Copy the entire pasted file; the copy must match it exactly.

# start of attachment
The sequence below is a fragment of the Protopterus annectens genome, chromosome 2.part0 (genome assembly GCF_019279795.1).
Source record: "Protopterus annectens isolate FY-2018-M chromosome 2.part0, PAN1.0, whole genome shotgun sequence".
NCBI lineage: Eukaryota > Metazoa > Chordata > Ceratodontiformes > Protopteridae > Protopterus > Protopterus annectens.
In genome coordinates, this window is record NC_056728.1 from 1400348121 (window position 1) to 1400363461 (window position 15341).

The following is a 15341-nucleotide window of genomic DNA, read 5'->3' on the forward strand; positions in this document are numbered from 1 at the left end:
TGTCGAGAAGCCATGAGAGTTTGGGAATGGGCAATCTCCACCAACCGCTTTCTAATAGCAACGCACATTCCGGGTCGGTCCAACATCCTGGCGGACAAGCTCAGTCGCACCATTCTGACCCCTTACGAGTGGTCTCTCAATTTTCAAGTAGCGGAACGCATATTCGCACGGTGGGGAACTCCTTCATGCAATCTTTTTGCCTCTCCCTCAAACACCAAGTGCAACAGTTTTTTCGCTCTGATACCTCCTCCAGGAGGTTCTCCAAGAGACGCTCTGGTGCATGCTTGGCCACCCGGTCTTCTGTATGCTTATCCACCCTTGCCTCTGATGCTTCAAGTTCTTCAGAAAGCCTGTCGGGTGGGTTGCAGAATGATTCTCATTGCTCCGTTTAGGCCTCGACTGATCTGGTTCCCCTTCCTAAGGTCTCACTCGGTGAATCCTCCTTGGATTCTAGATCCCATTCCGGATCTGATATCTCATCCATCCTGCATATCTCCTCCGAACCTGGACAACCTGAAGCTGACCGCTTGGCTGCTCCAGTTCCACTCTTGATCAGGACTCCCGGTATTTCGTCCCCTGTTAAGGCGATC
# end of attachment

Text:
The sequence below is a fragment of the Protopterus annectens genome, chromosome 2.part0 (genome assembly GCF_019279795.1).
Source record: "Protopterus annectens isolate FY-2018-M chromosome 2.part0, PAN1.0, whole genome shotgun sequence".
NCBI lineage: Eukaryota > Metazoa > Chordata > Ceratodontiformes > Protopteridae > Protopterus > Protopterus annectens.
In genome coordinates, this window is record NC_056728.1 from 1400348121 (window position 1) to 1400363461 (window position 15341).

The following is a 15341-nucleotide window of genomic DNA, read 5'->3' on the forward strand; positions in this document are numbered from 1 at the left end:
TGTCGAGAAGCCATGAGAGTTTGGGAATGGGCAATCTCCACCAACCGCTTTCTAATAGCAACGCACATTCCGGGTCGGTCCAACATCCTGGCGGACAAGCTCAGTCGCACCATTCTGACCCCTTACGAGTGGTCTCTCAATTTTCAAGTAGCGGAACGCATATTCGCACGGTGGGGAACTCCTTCATGCAATCTTTTTGCCTCTCCCTCAAACACCAAGTGCAACAGTTTTTTCGCTCTGATACCTCCTCCAGGAGGTTCTCCAAGAGACGCTCTGGTGCATGCTTGGCCACCCGGTCTTCTGTATGCTTATCCACCCTTGCCTCTGATGCTTCAAGTTCTTCAGAAAGCCTGTCGGGTGGGTTGCAGAATGATTCTCATTGCTCCGTTTAGGCCTCGACTGATCTGGTTCCCCTTCCTAAGGTCTCACTCGGTGAATCCTCCTTGGATTCTAGATCCCATTCCGGATCTGATATCTCATCCATCCTGCATATCTCCTCCGAACCTGGACAACCTGAAGCTGACCGCTTGGCTGCTCCAGTTCCACTCTTGATCAGGACTCCCGGTATTTCGTCCCCTGTTAAGGCGATC